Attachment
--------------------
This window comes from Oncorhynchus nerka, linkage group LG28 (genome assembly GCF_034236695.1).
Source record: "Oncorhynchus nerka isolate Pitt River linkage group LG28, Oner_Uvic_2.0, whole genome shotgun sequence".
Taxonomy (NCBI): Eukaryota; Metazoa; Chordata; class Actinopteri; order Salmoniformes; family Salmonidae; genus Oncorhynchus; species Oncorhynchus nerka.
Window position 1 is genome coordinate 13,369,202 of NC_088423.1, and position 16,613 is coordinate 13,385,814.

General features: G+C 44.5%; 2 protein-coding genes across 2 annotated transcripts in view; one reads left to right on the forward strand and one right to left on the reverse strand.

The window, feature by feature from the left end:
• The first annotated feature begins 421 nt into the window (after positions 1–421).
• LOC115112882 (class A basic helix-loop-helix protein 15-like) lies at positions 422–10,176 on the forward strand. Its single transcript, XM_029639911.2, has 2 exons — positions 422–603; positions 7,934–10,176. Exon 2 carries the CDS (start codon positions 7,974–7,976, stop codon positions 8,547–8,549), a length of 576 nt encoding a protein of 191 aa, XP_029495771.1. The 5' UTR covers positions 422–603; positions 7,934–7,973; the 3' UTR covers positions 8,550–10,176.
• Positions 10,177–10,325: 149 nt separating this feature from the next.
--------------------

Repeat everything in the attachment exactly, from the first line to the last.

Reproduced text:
This window comes from Oncorhynchus nerka, linkage group LG28 (genome assembly GCF_034236695.1).
Source record: "Oncorhynchus nerka isolate Pitt River linkage group LG28, Oner_Uvic_2.0, whole genome shotgun sequence".
Taxonomy (NCBI): Eukaryota; Metazoa; Chordata; class Actinopteri; order Salmoniformes; family Salmonidae; genus Oncorhynchus; species Oncorhynchus nerka.
Window position 1 is genome coordinate 13,369,202 of NC_088423.1, and position 16,613 is coordinate 13,385,814.

General features: G+C 44.5%; 2 protein-coding genes across 2 annotated transcripts in view; one reads left to right on the forward strand and one right to left on the reverse strand.

The window, feature by feature from the left end:
• The first annotated feature begins 421 nt into the window (after positions 1–421).
• LOC115112882 (class A basic helix-loop-helix protein 15-like) lies at positions 422–10,176 on the forward strand. Its single transcript, XM_029639911.2, has 2 exons — positions 422–603; positions 7,934–10,176. Exon 2 carries the CDS (start codon positions 7,974–7,976, stop codon positions 8,547–8,549), a length of 576 nt encoding a protein of 191 aa, XP_029495771.1. The 5' UTR covers positions 422–603; positions 7,934–7,973; the 3' UTR covers positions 8,550–10,176.
• Positions 10,177–10,325: 149 nt separating this feature from the next.